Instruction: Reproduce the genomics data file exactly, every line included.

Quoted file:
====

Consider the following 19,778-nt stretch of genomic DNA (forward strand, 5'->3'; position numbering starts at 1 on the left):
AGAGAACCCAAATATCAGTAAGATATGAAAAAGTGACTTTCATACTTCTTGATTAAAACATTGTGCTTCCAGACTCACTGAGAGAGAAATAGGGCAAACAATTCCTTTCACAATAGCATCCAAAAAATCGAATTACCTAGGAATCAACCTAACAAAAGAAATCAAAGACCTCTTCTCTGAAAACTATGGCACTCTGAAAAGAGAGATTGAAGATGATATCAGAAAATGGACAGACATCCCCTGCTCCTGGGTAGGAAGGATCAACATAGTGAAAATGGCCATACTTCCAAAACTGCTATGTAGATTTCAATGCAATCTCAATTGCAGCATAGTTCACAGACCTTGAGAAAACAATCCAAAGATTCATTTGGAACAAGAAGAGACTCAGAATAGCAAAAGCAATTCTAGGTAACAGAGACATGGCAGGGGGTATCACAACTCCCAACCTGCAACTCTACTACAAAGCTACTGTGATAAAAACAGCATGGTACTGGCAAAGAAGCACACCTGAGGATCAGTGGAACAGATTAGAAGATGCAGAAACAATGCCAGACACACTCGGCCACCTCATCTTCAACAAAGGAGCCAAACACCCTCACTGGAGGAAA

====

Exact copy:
Consider the following 19,778-nt stretch of genomic DNA (forward strand, 5'->3'; position numbering starts at 1 on the left):
AGAGAACCCAAATATCAGTAAGATATGAAAAAGTGACTTTCATACTTCTTGATTAAAACATTGTGCTTCCAGACTCACTGAGAGAGAAATAGGGCAAACAATTCCTTTCACAATAGCATCCAAAAAATCGAATTACCTAGGAATCAACCTAACAAAAGAAATCAAAGACCTCTTCTCTGAAAACTATGGCACTCTGAAAAGAGAGATTGAAGATGATATCAGAAAATGGACAGACATCCCCTGCTCCTGGGTAGGAAGGATCAACATAGTGAAAATGGCCATACTTCCAAAACTGCTATGTAGATTTCAATGCAATCTCAATTGCAGCATAGTTCACAGACCTTGAGAAAACAATCCAAAGATTCATTTGGAACAAGAAGAGACTCAGAATAGCAAAAGCAATTCTAGGTAACAGAGACATGGCAGGGGGTATCACAACTCCCAACCTGCAACTCTACTACAAAGCTACTGTGATAAAAACAGCATGGTACTGGCAAAGAAGCACACCTGAGGATCAGTGGAACAGATTAGAAGATGCAGAAACAATGCCAGACACACTCGGCCACCTCATCTTCAACAAAGGAGCCAAACACCCTCACTGGAGGAAA